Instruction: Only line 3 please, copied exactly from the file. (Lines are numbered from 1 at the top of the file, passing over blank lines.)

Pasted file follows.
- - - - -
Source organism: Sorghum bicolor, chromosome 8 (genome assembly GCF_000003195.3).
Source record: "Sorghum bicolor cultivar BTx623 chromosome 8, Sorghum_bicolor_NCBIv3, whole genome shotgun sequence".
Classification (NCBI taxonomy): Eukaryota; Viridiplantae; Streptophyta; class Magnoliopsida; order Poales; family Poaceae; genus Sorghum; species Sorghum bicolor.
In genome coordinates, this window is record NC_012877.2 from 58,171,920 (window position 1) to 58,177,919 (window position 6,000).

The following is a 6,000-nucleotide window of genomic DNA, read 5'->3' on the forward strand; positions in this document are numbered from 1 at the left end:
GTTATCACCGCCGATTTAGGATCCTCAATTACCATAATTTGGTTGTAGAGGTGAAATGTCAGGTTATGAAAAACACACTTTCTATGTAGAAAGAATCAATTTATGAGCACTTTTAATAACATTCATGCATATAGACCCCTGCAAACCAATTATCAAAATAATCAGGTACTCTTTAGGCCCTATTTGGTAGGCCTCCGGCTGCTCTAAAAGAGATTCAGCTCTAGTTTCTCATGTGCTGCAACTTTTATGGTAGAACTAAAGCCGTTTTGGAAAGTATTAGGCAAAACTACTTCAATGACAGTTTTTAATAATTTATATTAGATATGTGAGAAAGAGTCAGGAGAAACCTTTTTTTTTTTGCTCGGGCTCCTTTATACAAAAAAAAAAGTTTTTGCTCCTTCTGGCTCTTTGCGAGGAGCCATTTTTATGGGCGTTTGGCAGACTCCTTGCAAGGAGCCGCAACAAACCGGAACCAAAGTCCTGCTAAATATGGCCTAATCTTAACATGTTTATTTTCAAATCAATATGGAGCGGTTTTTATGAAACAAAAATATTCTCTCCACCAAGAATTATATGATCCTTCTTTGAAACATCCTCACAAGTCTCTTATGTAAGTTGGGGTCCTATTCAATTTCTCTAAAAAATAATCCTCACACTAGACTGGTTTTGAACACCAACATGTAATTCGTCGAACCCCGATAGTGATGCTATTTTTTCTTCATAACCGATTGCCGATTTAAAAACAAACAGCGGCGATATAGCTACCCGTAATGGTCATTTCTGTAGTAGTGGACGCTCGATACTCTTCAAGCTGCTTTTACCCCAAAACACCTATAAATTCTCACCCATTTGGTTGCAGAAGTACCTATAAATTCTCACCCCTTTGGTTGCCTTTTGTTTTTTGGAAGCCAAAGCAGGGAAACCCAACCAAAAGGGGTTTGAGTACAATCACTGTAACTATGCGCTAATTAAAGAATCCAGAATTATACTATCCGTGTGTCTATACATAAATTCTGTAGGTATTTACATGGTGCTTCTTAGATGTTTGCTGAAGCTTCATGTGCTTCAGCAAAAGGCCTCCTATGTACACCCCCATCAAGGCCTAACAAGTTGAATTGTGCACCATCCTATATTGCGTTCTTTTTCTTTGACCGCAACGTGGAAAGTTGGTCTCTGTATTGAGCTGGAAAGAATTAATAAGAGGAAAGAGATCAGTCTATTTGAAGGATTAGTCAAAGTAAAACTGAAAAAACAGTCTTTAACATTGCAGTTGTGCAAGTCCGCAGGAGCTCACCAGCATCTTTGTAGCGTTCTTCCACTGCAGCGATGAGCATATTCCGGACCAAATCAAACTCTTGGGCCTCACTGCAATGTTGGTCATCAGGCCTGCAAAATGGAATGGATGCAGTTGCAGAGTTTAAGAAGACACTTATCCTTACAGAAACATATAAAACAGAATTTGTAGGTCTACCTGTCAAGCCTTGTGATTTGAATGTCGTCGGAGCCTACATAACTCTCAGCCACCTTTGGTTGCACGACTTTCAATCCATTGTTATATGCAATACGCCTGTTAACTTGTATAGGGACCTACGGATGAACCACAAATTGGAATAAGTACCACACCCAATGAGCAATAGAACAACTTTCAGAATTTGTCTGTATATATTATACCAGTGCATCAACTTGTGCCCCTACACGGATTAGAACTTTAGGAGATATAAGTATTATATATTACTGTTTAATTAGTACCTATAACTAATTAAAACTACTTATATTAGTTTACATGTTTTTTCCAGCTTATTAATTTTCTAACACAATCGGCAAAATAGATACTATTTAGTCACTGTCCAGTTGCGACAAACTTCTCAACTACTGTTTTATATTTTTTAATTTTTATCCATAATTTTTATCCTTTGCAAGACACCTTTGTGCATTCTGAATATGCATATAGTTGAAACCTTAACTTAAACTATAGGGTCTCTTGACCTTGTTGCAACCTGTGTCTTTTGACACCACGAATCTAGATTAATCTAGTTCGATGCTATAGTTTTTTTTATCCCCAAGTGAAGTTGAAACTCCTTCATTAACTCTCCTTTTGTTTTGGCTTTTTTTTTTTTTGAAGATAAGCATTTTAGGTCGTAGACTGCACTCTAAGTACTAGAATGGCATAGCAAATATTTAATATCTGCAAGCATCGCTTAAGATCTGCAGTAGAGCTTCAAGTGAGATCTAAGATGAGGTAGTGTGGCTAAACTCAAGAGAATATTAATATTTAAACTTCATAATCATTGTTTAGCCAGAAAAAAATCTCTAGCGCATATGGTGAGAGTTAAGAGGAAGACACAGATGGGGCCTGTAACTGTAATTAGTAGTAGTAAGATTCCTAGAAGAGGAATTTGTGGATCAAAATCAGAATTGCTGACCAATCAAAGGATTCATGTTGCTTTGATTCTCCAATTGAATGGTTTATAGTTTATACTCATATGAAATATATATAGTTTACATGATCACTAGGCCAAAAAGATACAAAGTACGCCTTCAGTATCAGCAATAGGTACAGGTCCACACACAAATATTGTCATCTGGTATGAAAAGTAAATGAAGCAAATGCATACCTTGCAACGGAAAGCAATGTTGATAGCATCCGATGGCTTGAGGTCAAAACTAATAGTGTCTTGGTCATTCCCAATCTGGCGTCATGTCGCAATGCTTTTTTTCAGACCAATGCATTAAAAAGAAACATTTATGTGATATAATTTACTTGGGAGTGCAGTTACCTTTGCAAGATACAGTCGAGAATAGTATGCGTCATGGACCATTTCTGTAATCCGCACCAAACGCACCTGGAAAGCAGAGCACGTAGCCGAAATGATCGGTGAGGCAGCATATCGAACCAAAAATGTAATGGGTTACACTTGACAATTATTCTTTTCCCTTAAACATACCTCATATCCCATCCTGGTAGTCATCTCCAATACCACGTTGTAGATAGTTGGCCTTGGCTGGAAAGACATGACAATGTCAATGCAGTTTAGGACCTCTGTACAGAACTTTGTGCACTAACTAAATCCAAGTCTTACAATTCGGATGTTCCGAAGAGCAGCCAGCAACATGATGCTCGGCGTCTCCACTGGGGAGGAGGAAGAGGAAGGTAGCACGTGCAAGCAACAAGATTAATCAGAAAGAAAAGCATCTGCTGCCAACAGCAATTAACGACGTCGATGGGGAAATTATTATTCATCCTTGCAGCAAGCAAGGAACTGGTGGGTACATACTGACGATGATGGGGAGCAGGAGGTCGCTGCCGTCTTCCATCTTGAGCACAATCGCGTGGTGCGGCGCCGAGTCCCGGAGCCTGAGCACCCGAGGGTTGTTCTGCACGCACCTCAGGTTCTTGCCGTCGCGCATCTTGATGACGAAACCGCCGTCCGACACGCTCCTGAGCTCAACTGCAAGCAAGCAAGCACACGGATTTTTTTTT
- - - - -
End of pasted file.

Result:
Classification (NCBI taxonomy): Eukaryota; Viridiplantae; Streptophyta; class Magnoliopsida; order Poales; family Poaceae; genus Sorghum; species Sorghum bicolor.